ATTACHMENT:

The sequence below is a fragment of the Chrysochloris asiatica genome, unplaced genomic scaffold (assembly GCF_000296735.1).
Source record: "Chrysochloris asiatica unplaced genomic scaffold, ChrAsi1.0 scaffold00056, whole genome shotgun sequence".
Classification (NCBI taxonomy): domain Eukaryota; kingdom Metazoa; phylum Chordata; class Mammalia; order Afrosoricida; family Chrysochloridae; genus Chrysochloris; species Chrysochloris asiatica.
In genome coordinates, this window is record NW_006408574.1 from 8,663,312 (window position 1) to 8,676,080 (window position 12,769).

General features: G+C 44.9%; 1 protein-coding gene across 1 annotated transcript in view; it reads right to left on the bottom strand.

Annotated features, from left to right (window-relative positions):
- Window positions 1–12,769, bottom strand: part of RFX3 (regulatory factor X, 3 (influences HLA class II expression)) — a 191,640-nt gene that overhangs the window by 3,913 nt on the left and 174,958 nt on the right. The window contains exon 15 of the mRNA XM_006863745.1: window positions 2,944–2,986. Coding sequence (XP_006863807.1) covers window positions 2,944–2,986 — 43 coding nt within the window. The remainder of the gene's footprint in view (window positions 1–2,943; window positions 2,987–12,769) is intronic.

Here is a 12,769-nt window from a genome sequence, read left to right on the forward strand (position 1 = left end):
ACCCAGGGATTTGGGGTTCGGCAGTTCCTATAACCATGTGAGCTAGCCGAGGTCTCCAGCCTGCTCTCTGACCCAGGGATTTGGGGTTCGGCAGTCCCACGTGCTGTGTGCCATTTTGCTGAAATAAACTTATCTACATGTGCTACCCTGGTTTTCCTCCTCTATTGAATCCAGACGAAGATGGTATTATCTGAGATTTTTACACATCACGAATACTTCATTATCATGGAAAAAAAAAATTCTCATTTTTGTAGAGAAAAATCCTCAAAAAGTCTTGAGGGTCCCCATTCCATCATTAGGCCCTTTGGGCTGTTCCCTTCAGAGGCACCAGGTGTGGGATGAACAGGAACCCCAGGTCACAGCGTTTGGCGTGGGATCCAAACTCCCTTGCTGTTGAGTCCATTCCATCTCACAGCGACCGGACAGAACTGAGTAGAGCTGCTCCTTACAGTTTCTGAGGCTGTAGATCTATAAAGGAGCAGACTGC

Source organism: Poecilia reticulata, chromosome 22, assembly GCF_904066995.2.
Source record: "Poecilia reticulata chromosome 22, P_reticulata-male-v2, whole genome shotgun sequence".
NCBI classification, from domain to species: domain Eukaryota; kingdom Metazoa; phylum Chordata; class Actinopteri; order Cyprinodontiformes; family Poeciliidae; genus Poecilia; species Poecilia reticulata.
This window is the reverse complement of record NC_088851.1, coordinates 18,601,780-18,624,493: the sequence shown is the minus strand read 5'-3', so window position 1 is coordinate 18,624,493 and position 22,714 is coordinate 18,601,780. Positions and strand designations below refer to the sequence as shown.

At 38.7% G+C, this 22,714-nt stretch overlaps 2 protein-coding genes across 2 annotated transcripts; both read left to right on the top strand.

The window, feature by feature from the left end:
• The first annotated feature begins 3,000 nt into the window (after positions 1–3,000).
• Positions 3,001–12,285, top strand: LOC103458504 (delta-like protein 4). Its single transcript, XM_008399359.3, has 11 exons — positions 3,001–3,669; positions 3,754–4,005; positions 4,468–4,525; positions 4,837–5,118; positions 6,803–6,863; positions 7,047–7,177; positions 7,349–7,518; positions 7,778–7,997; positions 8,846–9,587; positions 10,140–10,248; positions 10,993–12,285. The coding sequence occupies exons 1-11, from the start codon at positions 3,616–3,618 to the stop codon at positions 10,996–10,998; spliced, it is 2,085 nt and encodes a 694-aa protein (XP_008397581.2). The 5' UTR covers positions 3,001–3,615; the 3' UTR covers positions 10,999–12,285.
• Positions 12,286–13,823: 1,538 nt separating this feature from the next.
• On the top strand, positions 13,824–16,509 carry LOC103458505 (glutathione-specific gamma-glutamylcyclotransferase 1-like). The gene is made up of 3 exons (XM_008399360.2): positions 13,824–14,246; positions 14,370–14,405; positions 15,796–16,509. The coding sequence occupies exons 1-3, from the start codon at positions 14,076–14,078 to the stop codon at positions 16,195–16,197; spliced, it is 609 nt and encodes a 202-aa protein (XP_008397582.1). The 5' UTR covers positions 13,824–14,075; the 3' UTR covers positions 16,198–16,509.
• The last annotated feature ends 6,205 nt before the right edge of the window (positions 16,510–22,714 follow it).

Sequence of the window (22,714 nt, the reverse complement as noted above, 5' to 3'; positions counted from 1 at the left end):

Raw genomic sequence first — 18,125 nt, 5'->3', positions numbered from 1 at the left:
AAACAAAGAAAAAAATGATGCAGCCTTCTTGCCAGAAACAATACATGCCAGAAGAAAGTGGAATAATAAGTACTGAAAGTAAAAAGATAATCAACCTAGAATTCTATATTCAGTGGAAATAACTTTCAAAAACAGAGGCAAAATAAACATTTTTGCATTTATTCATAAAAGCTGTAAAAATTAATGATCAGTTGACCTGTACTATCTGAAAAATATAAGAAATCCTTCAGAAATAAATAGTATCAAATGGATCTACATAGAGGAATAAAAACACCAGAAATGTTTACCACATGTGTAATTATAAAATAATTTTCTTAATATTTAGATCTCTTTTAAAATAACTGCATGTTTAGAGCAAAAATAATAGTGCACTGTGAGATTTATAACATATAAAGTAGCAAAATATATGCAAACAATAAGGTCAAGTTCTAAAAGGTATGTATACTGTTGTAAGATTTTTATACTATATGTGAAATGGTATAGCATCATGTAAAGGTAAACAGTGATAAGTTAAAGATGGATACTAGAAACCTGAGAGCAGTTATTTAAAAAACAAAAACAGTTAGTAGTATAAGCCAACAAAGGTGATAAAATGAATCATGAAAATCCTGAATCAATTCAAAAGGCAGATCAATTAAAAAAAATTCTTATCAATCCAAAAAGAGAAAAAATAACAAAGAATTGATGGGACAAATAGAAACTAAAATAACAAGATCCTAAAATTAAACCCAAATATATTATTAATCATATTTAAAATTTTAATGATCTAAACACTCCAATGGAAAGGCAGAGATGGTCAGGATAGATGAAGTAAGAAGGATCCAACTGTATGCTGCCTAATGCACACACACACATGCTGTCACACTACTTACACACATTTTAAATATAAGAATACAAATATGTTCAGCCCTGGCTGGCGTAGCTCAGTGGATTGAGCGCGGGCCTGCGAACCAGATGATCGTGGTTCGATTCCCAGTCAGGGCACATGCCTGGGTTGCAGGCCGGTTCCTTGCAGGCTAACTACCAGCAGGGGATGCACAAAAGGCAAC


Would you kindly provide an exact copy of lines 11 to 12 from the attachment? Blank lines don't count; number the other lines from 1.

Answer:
Source record: "Poecilia reticulata chromosome 22, P_reticulata-male-v2, whole genome shotgun sequence".
NCBI classification, from domain to species: domain Eukaryota; kingdom Metazoa; phylum Chordata; class Actinopteri; order Cyprinodontiformes; family Poeciliidae; genus Poecilia; species Poecilia reticulata.